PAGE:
She waited and began again, keeping the skin-to-skin contact, her voice soft. “It weren’t your fault. This ain’t what God want for you. You gon’ keep on an’ lose that baby chile’, an’ then what James Henry gon’ do?”

Fannie slowly raised her eyes to search her sister’s. When she spoke, her voice dry from disuse, Beaulah barely recognized it.

“You don’t know, sister. You don’t know what I done. An’ this here is my punishment.”

Her eyes lowered again, and tears slowly coursed down her cheeks, dripping onto the round mound beneath the faded housedress she wore.

“That ain’t so. God don’t be like that. We all got judgement an’ that a sure thing, but he ain’t gon’ punish a youngin’. You know it ain’t nothin’ he cain’t forgive if we ask him.”

Fannie raised her eyes to search her sister’s again, a glimmer of hope sparking. Beaulah seized it, speaking rapidly as she fell to her knees, her head in her sister’s lap, forehead bumping against the roundness of the baby. She pulled both of Fannie’s hands into her own, shaping them into the familiar form of prayer.

“All us needs to do is pray. Pray wit’ me Fannie, pray wit’ me.”

Beaulah would have done anything to save her, promised the Lord any sacrifice, and that day, Fannie found God again, both of them leapt and danced with joy, shouting and praising his lost sheep being brought back into the fold. Something in God’s word had reached her, and Fannie had sobbed in Beaulah’s arms, her words incomprehensible to anyone but the God she now served.

God became more real to Fannie than he ever had been before, offering her absolution from the darkness that had surrounded her since the attack. He became her light. Day after day, Beaulah found her cradling her stomach with one hand, holding her bible with the other. And now, the baby was coming, the special son that Fannie was assured God had promised her.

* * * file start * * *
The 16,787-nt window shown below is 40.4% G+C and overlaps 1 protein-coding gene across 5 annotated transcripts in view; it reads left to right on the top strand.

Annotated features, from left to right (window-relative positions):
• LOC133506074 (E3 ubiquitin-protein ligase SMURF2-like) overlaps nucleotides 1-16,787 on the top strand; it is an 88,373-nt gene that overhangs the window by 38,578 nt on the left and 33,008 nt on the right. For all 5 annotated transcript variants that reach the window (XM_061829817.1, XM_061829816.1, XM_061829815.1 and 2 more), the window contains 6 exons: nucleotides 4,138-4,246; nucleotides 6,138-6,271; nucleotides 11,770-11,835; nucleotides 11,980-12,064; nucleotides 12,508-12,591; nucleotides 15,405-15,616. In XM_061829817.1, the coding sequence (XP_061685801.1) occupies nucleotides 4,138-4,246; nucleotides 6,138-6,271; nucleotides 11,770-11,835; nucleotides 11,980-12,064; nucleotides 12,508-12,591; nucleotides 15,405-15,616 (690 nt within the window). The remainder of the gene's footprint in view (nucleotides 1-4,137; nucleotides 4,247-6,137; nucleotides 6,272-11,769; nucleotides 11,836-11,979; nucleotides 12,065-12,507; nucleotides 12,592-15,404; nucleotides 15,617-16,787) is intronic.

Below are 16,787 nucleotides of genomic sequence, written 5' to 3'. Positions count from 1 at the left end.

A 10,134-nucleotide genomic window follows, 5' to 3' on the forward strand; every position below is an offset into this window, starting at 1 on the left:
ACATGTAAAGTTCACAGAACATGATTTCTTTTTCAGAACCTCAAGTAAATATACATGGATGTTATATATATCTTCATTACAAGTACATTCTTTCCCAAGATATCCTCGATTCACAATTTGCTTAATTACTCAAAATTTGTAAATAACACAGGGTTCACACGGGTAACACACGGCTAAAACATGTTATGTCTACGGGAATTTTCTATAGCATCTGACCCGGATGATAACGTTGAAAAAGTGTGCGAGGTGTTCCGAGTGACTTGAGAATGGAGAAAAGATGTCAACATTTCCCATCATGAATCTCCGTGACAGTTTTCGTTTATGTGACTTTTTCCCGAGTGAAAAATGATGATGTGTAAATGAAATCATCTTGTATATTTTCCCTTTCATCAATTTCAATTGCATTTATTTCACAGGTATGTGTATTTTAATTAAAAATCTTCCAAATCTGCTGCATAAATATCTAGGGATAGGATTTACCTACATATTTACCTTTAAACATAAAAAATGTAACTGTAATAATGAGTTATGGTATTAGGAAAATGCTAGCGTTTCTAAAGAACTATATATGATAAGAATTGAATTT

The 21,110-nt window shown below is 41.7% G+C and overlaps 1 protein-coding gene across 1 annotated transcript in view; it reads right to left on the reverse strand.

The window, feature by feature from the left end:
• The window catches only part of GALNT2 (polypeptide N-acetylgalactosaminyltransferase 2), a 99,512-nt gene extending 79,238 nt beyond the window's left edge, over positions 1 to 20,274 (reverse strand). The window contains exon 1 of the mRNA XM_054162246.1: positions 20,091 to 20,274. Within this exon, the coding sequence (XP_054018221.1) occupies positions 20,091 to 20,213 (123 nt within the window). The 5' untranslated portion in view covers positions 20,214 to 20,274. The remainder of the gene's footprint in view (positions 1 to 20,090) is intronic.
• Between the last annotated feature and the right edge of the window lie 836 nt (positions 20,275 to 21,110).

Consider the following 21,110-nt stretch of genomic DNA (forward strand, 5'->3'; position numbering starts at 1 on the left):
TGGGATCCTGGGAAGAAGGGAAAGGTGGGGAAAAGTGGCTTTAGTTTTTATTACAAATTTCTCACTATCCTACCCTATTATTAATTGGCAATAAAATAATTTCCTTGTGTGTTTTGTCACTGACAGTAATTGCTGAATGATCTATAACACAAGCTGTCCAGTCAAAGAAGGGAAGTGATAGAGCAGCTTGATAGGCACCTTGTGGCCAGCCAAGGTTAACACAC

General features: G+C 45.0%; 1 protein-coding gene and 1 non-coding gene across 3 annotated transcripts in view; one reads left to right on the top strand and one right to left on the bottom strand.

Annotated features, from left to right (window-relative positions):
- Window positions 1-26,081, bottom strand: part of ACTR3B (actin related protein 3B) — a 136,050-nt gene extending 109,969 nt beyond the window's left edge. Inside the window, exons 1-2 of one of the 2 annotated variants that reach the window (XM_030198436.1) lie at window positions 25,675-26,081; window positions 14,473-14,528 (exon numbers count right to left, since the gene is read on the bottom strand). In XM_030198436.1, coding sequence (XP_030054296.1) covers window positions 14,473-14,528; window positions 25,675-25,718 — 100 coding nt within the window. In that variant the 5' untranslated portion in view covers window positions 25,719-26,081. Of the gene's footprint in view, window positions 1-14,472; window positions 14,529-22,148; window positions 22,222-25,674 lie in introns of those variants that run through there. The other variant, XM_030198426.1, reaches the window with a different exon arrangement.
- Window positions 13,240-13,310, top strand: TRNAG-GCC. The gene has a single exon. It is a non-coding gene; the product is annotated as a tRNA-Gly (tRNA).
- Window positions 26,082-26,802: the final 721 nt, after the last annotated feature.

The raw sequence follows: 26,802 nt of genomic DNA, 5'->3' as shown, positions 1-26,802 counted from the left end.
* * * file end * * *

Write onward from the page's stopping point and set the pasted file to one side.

Looking up, Beaulah saw Cora raise her chin, motioning her and the other women into place to hold Fannie’s shoulders down. Each woman pressed one hand down on a shoulder and used the other to hold an ankle. Her mother, Corinn, stood at her head and added her hands and strength to pin Fannie to the bed.

Cora used one hand to press against Fannie’s stomach while she reached up through her vagina, pushing her hand upward, grunting in pain as a contraction squeezed her arm and wrist, making her pant until it passed. Feeling the small feet of the child, she wrapped her hand around both feet and yanked, putting all her strength behind it, and felt the body sliding forward. Turning the baby to ease out the shoulders, she pulled again until he lay in her waiting hands, face down.

Even from the back, she could see that his head was misshapen from the force of being pulled through the narrow birth canal. His blue-black skin was pale, showing no hint of blood flow, and she turned him quickly, gasping at the sight of his nose squashed into his face, his bulging eyes, and his wide, silent mouth.

But, more than his disfigured head and face, more than his large body and shriveled legs, was the darkness that radiated from him in waves as he began struggling to breathe, his body twisting with the effort. The snakes under her skin rolled in protest and Cora felt her eyes rolling upward, her body swaying unsteadily.

“Jesus, somethin’ wrong wit’ him. Look at him.” Cora hissed the urge to place her large hand over his face and deny him the breath of life rising and writhing with the snakes. Beaulah, Ethel, and Corinn shrank away from her, their eyes rounded in terror, their open mouths flapping without sound.